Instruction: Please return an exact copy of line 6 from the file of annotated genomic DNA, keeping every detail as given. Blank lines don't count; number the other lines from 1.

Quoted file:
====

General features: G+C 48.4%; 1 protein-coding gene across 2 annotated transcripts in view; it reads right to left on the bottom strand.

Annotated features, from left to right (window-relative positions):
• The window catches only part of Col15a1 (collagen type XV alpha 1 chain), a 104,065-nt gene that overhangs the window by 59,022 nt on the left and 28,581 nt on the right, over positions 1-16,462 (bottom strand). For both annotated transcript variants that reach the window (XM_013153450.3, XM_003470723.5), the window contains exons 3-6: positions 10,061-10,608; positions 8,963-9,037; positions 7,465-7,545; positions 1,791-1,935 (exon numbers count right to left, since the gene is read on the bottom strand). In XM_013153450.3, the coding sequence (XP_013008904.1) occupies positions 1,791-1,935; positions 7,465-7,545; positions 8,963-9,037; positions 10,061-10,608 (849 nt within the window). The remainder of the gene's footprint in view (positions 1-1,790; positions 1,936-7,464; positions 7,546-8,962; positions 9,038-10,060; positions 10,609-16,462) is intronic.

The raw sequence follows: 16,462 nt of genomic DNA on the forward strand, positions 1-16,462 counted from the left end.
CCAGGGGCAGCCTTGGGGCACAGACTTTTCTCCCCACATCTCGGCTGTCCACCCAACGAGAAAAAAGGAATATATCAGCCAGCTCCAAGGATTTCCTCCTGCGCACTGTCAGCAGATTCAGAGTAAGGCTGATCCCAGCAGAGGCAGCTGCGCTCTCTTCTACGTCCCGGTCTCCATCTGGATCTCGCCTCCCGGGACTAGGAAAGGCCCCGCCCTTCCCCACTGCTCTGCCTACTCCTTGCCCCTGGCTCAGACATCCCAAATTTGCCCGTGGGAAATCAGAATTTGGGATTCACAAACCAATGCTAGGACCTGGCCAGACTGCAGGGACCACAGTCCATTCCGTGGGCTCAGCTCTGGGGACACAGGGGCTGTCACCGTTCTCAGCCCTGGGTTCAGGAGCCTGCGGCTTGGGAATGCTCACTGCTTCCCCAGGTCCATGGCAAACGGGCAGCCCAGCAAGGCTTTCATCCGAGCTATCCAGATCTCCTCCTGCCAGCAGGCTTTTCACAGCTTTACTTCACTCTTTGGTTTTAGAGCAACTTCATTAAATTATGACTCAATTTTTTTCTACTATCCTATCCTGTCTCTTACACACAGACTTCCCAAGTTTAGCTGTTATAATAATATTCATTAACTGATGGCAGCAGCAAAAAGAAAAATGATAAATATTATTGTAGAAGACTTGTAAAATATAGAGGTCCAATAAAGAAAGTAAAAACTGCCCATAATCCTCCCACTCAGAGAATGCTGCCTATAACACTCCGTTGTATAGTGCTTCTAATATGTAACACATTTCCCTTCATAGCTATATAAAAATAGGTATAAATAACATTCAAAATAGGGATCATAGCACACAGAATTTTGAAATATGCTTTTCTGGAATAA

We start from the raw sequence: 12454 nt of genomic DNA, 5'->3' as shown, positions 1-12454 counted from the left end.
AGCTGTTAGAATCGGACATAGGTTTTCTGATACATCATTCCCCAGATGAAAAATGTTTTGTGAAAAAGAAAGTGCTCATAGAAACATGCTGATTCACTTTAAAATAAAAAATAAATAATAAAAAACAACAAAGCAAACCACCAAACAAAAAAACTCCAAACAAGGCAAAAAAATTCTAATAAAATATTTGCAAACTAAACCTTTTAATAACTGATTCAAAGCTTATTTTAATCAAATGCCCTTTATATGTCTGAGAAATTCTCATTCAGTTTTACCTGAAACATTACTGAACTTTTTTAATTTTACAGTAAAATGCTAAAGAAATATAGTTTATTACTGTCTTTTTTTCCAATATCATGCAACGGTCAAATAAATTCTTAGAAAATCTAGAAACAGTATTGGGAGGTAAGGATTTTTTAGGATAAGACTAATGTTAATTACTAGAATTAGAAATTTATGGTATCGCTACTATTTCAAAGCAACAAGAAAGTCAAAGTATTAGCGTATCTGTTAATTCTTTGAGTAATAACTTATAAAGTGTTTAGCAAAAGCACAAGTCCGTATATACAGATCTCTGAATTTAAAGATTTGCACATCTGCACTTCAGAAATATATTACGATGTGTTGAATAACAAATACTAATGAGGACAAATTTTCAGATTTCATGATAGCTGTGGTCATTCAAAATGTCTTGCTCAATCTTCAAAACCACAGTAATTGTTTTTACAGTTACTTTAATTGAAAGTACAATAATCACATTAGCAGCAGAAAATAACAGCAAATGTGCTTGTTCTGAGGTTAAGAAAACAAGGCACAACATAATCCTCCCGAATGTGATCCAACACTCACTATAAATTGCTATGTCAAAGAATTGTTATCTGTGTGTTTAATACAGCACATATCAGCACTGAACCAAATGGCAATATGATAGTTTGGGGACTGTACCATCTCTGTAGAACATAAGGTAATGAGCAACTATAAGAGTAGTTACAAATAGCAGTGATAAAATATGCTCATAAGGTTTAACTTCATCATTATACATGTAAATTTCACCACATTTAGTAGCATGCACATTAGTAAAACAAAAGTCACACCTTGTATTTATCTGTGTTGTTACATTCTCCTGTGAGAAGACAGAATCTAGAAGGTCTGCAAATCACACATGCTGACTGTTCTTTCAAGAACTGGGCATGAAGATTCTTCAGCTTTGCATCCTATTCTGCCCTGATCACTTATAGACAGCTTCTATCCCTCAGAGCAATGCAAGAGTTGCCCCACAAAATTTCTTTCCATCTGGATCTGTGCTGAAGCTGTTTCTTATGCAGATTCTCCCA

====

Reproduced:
We start from the raw sequence: 12454 nt of genomic DNA, 5'->3' as shown, positions 1-12454 counted from the left end.